It’s unclear whether Kaine and Warner have reached out to the state’s ICE director to discuss Gutierrez Lopez’s case.

Living in sanctuary is difficult for anyone, but is especially challenging for undocumented immigrants who have gone public with their decision. Sanctuary rules are messy and rely on the threat of potential public relations scandal to keep federal agencies from violating that thin layer of protection.

Currently, authorities are barred from conducting armed raids in places of worship where clergy and parishioners are sheltering someone. Some ICE agents have found ways to exploit legal loopholes, however, posting up outside churches, hoping to catch their intended target running errands or, as in one recent North Carolina case, on their way to a routine immigration check-in.

Despite the risks, Gutierrez Lopez chose to seek sanctuary rather than uproot her family to El Salvador, leaving her children in the care of loved ones in Fredricksburg, Maryland as she continues to fight her case. She is removed from the day-to-day lives of her children, but still sees them frequently.

“It’s not a secret that she’s here,” Rev. Katie Romano Griffin, a minister at Cedar Lane, told ThinkProgress. “Sanctuary is not an easy thing to do. We have this amazing working mom who has been paying taxes and supporting her three U.S.-born children, one of whom has special needs, and in order to be able to stay together with them has had to live apart from them and be completely removed from [their] life. That’s what sanctuary does: Being removed from your life and having your basic needs met while due process takes its course.”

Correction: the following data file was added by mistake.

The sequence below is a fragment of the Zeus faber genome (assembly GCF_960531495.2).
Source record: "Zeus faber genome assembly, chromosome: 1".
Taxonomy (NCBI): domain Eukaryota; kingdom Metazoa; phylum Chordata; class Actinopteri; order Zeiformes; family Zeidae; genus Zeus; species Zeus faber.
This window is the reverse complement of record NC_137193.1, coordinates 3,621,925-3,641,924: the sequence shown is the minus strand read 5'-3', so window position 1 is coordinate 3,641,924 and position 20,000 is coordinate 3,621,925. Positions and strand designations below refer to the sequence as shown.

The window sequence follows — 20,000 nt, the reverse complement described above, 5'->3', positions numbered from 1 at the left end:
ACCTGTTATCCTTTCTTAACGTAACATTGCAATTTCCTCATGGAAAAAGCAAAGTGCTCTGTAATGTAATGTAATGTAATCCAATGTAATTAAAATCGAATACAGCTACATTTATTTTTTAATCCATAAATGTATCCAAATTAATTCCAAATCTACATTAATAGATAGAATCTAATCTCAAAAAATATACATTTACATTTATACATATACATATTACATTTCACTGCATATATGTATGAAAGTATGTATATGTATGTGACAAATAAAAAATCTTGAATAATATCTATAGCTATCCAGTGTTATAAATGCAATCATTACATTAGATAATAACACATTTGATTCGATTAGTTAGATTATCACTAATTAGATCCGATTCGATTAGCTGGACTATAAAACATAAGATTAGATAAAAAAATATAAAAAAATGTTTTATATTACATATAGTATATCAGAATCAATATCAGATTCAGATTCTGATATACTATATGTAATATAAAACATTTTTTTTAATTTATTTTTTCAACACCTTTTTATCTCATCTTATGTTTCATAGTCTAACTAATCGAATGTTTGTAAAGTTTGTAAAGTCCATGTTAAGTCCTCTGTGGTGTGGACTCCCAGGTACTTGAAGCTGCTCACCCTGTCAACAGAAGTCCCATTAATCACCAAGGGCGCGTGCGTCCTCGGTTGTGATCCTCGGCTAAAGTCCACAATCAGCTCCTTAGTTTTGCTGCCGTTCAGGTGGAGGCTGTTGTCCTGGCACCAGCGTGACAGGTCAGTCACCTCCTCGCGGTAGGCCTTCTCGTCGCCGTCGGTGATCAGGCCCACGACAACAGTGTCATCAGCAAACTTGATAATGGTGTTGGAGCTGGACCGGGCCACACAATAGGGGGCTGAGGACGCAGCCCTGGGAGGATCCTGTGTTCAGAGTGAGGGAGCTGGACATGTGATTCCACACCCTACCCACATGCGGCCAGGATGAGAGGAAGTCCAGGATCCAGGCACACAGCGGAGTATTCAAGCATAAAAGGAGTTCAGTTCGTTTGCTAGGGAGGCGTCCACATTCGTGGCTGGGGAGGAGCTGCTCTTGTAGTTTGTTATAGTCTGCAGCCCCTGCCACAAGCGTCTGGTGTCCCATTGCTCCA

With a backlog of over 800,000 immigration court cases, Gutierrez Lopez’s case could take months or even years, which is why ICE urged her to self-deport in the first place. Despite being a working mother with a special needs child and a dozen years of living crime-free in the United States, the Justice Department largely considers her a hassle to employees trying to work their way through the nearly one million other cases.

“Despite our many pleas, [the court has] said ‘we’ll get to it when we get to it’ — [that] is essentially the response they’ve given me,” Hector Perez-Casillas, Gutierrez Lopez’s attorney told ThinkProgress in December.

Gutierrez Lopez is one of the many individuals currently being targeted by the Trump administration as it attempts to crack down on immigration more broadly. In addition to those who’ve taken sanctuary, the administration has targeted asylum-seekers, green card holders, undocumented individuals brought to the United States as children — also known as DREAMers — and those with Temporary Protected Status, who fled their home countries due to war or natural disaster.

The president has more recently attempted to stymie efforts by Central American immigrants to gain asylum in the United States, pushing for a policy change that requires immigrants to wait out their cases in Mexico, where they are often targeted by violent gangs, rather than within the United States.